PLACEMAKER: who creates ‘home’ for people at work?

by Paul Carder on June 24, 2014

By Paul Carder : @paulcarder

I attended a fascinating ‘Mobilities Workshop’ on Friday at University of the West of England (UWE). It was one of a number of research seminars and workshops run by the Department of Geography & Environmental Management (GEM) which is fortunately in the same Faculty as my colleagues in Architecture & Built Environment. This allows, and promotes, some great multi-disciplinary thinking, between Departments across the Faculty.

As Frank Duffy said in his introduction to Rob Harris‘ book, ‘Property and the Office Economy, the study of geography produces people “well formed in that most physical and integrative of all disciplines”. That was certainly the case at the Mobilities Workshop, with attendees from human geography, sociology, planning and architecture backgrounds.

The agenda intrigued me, with the stated aim, “to connect home with mobility and migration, to explore how home is theorized and analysed within the mobile paradigm”. In our market sector of workplace strategy, and perhaps corporate real estate and facilities management, we talk about mobility in a very different way – it is all about agile working. And we talk about working from home, from offices, and from a multitude of thirdplaces continuously springing up in urban environments. But, do we think about the concept of ‘home’ and what it means?

My colleague Edward Wigley framed the discussion:

Home sometimes disappears in the analysis of mobility, where the experience of being on the move is the focus, rather than the places at either end.  Of course, home itself may be nomadic, but the place called ‘home’ still has social resonance and meaning, even if those meanings are contested.  There is an opportunity to explore how the home is positioned in existing academic narratives of mobility and migration, and the potential for new interpretations and approaches.

This made me really think hard! In the world of work, and the places which we create and manage to support that work, to what extent do we consider the concept of ‘home’? Thoughts, feelings and emotions about home. We have all heard the phrase ‘a home from home’, but do we create this concept for people at work? More widely, who thinks, and who leads, on the corporate organisational side?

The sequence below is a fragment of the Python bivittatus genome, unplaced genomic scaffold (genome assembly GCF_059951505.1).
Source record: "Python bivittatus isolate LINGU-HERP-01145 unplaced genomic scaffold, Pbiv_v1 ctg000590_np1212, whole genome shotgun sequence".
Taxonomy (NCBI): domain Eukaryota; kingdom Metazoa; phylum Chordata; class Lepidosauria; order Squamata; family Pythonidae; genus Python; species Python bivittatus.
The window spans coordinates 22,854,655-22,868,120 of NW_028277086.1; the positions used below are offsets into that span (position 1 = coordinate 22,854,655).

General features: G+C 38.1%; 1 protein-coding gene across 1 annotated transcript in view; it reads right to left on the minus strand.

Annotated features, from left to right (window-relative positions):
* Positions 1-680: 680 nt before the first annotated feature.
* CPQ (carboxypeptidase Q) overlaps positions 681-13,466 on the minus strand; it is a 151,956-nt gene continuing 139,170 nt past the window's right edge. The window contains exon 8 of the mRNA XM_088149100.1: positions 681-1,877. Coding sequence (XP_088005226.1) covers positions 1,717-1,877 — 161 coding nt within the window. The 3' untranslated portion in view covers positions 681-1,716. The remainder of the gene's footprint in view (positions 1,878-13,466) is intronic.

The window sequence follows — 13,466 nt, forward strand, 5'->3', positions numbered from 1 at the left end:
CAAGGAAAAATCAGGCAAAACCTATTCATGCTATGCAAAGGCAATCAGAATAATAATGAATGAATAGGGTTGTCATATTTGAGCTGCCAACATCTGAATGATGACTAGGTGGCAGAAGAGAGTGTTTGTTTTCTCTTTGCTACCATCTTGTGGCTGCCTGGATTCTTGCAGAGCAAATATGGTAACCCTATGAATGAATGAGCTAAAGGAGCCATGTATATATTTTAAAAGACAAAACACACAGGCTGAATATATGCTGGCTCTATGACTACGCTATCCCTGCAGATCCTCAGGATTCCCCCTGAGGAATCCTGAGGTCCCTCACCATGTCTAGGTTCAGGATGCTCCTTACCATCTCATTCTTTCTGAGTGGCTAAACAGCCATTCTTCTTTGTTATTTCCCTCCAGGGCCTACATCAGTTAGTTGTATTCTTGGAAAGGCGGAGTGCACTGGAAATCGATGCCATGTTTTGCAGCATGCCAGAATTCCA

Who creates ‘home’ for people at work?

That is not to say that we want to re-create some physical resemblance of homes; workplaces are not homes! And we all have different tastes! But perhaps to re-create the feeling that people have for (and of) home – but somewhere else, where they are with other people in a work setting. So they walk into a place and soon feel ‘at home’; comfortable – not distracted, or stressed, or alienated. But able to entirely immerse themselves in whatever it was that they went there to do. To work, in some form, probably with others, or maybe alone in concentration.

Hotels – not for the first time, mentioned in this blog – clearly know how to do this.

What is the difference between an office and an hotel? Many years ago, there was a great deal of difference. But in the best of offices (and in most thirdplaces and co-working hubs especially) the feeling of an hotel exists to varying extent already. An office is simply an hotel without bedrooms for rent. Though even that is not a concrete definition, as I have visited offices in the City of London with visiting executive and VIP guest suites.

The real question is ‘who creates’ this experience of ‘home from home’? It is part of the professional toolkit of the PLACEMAKER. If that person has a hotel management background, and has sufficient seniority and budget to back up their skill-set, you will feel the experience of a hotel, possibly before you even set foot in the place. The signage will be clear and welcoming – not security style. The reception will be attentive, efficient and relaxing. The hospitality will be immediate and consistent throughout your visit.

You’ll feel at home….just, you are not. The PLACEMAKER is at work, even if you don’t feel like you are.

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